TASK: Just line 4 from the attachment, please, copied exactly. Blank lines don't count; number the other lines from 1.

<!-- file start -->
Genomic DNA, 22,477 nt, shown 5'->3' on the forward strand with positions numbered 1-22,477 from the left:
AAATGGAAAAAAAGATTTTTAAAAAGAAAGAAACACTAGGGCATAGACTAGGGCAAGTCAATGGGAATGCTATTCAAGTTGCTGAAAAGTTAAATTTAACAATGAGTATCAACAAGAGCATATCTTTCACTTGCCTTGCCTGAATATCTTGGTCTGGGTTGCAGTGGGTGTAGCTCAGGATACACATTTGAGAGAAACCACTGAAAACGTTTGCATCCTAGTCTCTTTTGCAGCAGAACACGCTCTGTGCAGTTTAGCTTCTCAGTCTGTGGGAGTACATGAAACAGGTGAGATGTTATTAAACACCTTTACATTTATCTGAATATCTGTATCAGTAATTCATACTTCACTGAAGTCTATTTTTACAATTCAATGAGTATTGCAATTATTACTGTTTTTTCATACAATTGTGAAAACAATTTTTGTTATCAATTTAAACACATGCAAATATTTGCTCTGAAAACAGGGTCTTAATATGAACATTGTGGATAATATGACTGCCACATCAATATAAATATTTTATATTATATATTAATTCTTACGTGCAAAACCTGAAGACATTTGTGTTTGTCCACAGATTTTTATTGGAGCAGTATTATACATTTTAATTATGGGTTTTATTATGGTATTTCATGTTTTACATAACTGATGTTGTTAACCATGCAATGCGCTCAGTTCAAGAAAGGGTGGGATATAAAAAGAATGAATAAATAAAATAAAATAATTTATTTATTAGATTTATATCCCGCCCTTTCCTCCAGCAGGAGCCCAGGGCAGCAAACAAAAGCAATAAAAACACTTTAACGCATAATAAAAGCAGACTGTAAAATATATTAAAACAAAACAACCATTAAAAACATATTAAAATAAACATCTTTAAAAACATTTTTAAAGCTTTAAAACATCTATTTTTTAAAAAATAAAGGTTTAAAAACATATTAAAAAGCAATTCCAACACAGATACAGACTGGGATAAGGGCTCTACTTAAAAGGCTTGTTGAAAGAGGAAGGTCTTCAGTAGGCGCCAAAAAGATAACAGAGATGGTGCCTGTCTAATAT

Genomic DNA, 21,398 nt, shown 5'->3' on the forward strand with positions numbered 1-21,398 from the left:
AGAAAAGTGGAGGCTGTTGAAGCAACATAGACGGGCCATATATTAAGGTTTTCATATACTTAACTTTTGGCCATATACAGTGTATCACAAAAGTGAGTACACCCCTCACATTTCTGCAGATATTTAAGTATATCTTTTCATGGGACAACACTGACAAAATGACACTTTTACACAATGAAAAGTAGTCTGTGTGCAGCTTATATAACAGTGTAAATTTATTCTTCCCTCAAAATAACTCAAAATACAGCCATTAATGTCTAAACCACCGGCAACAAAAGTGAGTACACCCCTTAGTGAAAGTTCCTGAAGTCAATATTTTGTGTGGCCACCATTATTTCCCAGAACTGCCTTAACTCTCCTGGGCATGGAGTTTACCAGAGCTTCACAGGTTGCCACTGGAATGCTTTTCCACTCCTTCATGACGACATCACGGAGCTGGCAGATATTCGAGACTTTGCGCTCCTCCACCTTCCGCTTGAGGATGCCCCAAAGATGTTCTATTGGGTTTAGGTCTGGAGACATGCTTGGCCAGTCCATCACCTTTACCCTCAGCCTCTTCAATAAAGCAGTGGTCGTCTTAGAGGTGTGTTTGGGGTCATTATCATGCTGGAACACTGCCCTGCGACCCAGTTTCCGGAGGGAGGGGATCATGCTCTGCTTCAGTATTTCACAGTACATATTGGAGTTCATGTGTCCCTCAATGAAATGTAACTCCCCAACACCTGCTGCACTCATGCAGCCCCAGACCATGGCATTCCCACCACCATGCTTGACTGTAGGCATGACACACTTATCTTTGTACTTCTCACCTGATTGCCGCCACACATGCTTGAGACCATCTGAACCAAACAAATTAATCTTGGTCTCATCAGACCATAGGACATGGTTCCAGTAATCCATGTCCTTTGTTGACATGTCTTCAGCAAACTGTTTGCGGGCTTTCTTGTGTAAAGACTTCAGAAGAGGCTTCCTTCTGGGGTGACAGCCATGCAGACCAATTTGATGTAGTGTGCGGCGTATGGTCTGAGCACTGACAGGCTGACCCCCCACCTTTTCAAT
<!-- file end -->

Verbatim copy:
AGAAAAGTGGAGGCTGTTGAAGCAACATAGACGGGCCATATATTAAGGTTTTCATATACTTAACTTTTGGCCATATACAGTGTATCACAAAAGTGAGTACACCCCTCACATTTCTGCAGATATTTAAGTATATCTTTTCATGGGACAACACTGACAAAATGACACTTTTACACAATGAAAAGTAGTCTGTGTGCAGCTTATATAACAGTGTAAATTTATTCTTCCCTCAAAATAACTCAAAATACAGCCATTAATGTCTAAACCACCGGCAACAAAAGTGAGTACACCCCTTAGTGAAAGTTCCTGAAGTCAATATTTTGTGTGGCCACCATTATTTCCCAGAACTGCCTTAACTCTCCTGGGCATGGAGTTTACCAGAGCTTCACAGGTTGCCACTGGAATGCTTTTCCACTCCTTCATGACGACATCACGGAGCTGGCAGATATTCGAGACTTTGCGCTCCTCCACCTTCCGCTTGAGGATGCCCCAAAGATGTTCTATTGGGTTTAGGTCTGGAGACATGCTTGGCCAGTCCATCACCTTTACCCTCAGCCTCTTCAATAAAGCAGTGGTCGTCTTAGAGGTGTGTTTGGGGTCATTATCATGCTGGAACACTGCCCTGCGACCCAGTTTCCGGAGGGAGGGGATCATGCTCTGCTTCAGTATTTCACAGTACATATTGGAGTTCATGTGTCCCTCAATGAAATGTAACTCCCCAACACCTGCTGCACTCATGCAGCCCCAGACCATGGCATTCCCACCACCATGCTTGACTGTAGGCATGACACACTTATCTTTGTACTTCTCACCTGATTGCCGCCACACATGCTTGAGACCATCTGAACCAAACAAATTAATCTTGGTCTCATCAGACCATAGGACATGGTTCCAGTAATCCATGTCCTTTGTTGACATGTCTTCAGCAAACTGTTTGCGGGCTTTCTTGTGTAAAGACTTCAGAAGAGGCTTCCTTCTGGGGTGACAGCCATGCAGACCAATTTGATGTAGTGTGCGGCGTATGGTCTGAGCACTGACAGGCTGACCCCCCACCTTTTCAAT